Why I write
My love for books is so deeply seeded in my soul it has become an extension of who I am. As a seven year old, my family moved into a 3500 sq ft old adobe “mansion” in the heart of the Arizona desert. Left behind, by the previous homeowners, were shelves and shelves of hundreds of books. The massive inventory of books was thwarted by the 13 foot ceilings it collided with. I remember my mother, true to her nature, dancing about with joy as she realized the treasure before her. When people came to visit our new home, she didn’t show them the swimming pool or the massive dining room. She didn’t show them the large basement or even the large picture window facing the San Tan Mountains. She took them directly to the library and announced, “They left over 300 books! Can you believe it?”
Her enthusiasm was contagious and my love affair with the printed word ignited.
I loved looking at the encyclopedias (yes, they really did exist), reading the “find your own adventure” books, Encyclopedia Brown (I believe I secretly had a crush on him) and the many volumes of red, hard covered fairytales and nursery rhymes. Books had created a world for me that allowed my imagination to believe and do anything I wanted.
In the evenings, my mother would read to us from wonderful, meaningful books. Each book had a message – a lesson – she hoped to convey to us. We would cuddle up next to her or sit at her feet. Often I would rub her feet while she read. Any caregiver knows, firsthand, of the exhaustion that can set in at the end of a long day and my mother was no exception. My mom would begin reading from the Little House on the Prairie Series (a favorite repeat for us), and drift off to sleep while reading. We would nudge her awake only to have her drift off again and again. But these were the makings of tender memories and we saw it as a game. Who could keep Mom awake the longest?
Gradually, I became more competent in my reading and began looking through our vast supply of books. This is when I met Nancy Drew for the first time. I couldn’t get enough of her mysteries. During the summer, I would start reading a Nancy Drew book in the morning. By “lights out” I had just arrived at the suspenseful part and I just HAD to finish. So, sneaking a flashlight, I would hide under my covers and read until 2 or 3 in the mornings. (Children, I cannot condone this disobedient behavior. Mind your mothers!) I got to know the author’s voice and predictability of those particular books so well that sometimes, when I would start to fall asleep before I finished the book, my mind picked up where I left off – leaving me dreaming the conclusion of the book. I was never too far off what really happened.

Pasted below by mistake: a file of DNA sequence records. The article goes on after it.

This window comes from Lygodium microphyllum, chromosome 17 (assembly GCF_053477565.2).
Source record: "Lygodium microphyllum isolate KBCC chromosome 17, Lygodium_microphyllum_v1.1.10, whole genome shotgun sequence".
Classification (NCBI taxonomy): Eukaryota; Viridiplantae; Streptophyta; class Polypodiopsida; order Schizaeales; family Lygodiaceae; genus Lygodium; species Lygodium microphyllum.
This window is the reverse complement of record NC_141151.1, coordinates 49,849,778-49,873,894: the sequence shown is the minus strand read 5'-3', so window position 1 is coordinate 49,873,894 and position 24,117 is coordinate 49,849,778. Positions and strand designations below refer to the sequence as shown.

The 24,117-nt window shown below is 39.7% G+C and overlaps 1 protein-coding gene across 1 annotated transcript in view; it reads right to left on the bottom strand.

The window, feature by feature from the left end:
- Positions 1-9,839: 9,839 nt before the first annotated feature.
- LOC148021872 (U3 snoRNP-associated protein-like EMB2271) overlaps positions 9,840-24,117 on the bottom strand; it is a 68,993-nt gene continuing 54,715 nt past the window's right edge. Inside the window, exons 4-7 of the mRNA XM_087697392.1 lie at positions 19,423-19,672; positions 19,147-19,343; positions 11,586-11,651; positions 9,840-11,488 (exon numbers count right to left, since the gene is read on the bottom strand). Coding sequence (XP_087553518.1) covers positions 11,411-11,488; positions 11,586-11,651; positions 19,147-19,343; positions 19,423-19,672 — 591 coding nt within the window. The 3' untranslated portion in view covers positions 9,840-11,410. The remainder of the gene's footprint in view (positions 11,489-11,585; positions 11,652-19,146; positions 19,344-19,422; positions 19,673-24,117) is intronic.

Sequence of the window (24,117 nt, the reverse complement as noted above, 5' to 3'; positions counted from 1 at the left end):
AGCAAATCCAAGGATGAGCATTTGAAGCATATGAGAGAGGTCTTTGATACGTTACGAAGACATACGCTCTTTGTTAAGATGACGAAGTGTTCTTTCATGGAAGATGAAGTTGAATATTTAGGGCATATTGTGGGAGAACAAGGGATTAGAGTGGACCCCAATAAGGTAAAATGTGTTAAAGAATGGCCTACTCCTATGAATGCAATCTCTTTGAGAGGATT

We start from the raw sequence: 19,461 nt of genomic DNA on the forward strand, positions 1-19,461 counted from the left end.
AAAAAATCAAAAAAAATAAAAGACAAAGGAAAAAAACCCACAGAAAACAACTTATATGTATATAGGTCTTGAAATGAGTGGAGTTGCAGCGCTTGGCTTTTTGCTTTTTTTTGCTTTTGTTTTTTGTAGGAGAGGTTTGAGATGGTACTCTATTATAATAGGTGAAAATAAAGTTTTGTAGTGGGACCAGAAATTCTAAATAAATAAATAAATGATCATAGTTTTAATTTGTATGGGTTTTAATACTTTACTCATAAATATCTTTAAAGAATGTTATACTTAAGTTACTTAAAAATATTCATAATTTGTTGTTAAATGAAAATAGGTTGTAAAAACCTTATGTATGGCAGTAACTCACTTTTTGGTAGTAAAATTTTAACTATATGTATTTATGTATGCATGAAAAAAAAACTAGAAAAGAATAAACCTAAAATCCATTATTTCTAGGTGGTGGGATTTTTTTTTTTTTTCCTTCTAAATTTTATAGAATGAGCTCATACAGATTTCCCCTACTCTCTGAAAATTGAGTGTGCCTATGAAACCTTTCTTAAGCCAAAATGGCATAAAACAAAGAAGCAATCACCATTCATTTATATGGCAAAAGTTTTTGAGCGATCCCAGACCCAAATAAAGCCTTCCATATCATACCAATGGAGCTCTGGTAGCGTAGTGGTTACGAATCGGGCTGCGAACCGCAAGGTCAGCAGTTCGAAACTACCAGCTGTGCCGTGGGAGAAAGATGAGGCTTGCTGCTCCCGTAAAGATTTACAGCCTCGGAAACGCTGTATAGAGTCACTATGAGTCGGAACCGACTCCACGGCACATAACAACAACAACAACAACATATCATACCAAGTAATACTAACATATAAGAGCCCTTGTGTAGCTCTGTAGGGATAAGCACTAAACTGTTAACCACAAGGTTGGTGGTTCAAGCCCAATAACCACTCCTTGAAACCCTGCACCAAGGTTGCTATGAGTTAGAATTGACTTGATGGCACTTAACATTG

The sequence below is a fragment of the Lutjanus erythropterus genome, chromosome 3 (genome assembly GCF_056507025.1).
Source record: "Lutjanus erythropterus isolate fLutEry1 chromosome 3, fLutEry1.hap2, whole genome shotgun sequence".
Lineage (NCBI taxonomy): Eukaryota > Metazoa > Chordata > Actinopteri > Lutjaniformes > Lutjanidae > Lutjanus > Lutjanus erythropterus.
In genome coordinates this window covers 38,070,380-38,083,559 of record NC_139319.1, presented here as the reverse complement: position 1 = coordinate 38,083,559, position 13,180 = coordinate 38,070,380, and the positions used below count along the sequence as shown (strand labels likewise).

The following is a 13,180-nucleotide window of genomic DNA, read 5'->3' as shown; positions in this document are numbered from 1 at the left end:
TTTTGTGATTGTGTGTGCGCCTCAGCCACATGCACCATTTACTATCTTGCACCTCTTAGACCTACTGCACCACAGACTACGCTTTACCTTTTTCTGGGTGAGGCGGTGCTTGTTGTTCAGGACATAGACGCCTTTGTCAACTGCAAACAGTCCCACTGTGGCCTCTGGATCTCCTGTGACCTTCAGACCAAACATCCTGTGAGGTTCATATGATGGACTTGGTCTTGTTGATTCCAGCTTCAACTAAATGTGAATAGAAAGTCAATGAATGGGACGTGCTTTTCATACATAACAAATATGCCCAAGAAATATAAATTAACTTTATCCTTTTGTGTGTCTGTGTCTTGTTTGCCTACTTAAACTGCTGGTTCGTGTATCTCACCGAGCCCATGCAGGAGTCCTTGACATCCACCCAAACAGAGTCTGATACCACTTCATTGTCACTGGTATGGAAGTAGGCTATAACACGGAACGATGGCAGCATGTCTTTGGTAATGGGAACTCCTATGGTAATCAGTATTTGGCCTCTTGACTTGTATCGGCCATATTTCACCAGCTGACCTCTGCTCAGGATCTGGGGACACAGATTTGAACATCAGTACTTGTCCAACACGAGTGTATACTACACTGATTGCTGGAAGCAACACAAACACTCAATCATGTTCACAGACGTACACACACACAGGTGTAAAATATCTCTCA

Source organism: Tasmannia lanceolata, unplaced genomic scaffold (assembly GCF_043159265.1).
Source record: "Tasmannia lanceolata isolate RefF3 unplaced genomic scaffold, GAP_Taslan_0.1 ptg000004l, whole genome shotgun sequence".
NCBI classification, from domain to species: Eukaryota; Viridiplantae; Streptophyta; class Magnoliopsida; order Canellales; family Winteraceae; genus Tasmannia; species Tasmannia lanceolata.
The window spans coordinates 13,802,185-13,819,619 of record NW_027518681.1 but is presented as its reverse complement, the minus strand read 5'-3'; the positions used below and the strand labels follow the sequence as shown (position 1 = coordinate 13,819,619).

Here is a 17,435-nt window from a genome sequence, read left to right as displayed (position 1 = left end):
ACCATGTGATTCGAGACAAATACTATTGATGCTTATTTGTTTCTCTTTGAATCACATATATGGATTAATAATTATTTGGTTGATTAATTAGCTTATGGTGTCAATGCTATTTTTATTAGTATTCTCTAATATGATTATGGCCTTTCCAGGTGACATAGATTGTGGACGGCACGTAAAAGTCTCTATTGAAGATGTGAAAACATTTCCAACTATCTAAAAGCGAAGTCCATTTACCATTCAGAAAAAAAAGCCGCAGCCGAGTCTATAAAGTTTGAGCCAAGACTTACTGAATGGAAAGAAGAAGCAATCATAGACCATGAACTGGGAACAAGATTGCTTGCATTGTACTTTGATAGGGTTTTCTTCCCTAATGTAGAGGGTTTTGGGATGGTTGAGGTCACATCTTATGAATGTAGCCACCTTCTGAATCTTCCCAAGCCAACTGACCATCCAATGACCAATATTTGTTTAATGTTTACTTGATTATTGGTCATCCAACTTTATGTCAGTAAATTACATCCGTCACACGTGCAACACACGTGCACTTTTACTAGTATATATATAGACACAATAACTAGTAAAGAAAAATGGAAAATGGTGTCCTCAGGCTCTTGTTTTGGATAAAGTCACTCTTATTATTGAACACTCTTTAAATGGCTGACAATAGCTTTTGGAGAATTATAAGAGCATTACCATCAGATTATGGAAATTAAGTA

We moved around a lot when I was young… and never anywhere near as big as our adobe home in the desert. But, no matter how small the house, those books were lovingly boxed and moved to each and every house with us. Over the years, many of the books just completely fell apart from all the moves, were damaged by heat or a leaky washing machine. By the time all of us children left home, we had all but forgotten about the treasure of our childhood, assuming they had all disappeared throughout the years. However, when we cleaned out my mother’s apartment after she passed away, we found the last few remaining boxes of that wonderful treasure received 25 years earlier. It was a touching reminder to me of where my love for the written word began.
There is something so inspiring about reading the words on a page, touching and feeling the paper, smelling the aging ink and knowing, for just a short while, the new world written on its pages.
Due to the increasing popularity of e-Readers, our society misses some of that multi-sensory experience with reading. But the art of putting words together and the emotions those words can evoke can reach beyond the latest technology. Even though I carry dozens of books with me on my e-Reader, nothing replaces the emotional connection I have with the actual book. I often visit my local bookstore, just to hold, smell and finger beautiful works of literature.
The capturing effect of books in my life has formed a desire to create stories of my own; stories that can be felt through my fingertips as I allow those years of imagination to turn into creativity.
Where better to start than with children’s stories? If children can learn to feel the magic in reading, their lives will be richer and their imaginations will be strong and healthy.
Now, as a wife and mother of five, I hope that my children, as well as all children, will find that same joy I did when I read. It didn’t matter what else was going on in the world, if I had my book, I could escape for a while into another place. With a lot of hard work and a fair amount of Divine Guidance, I hope to write that kind of book.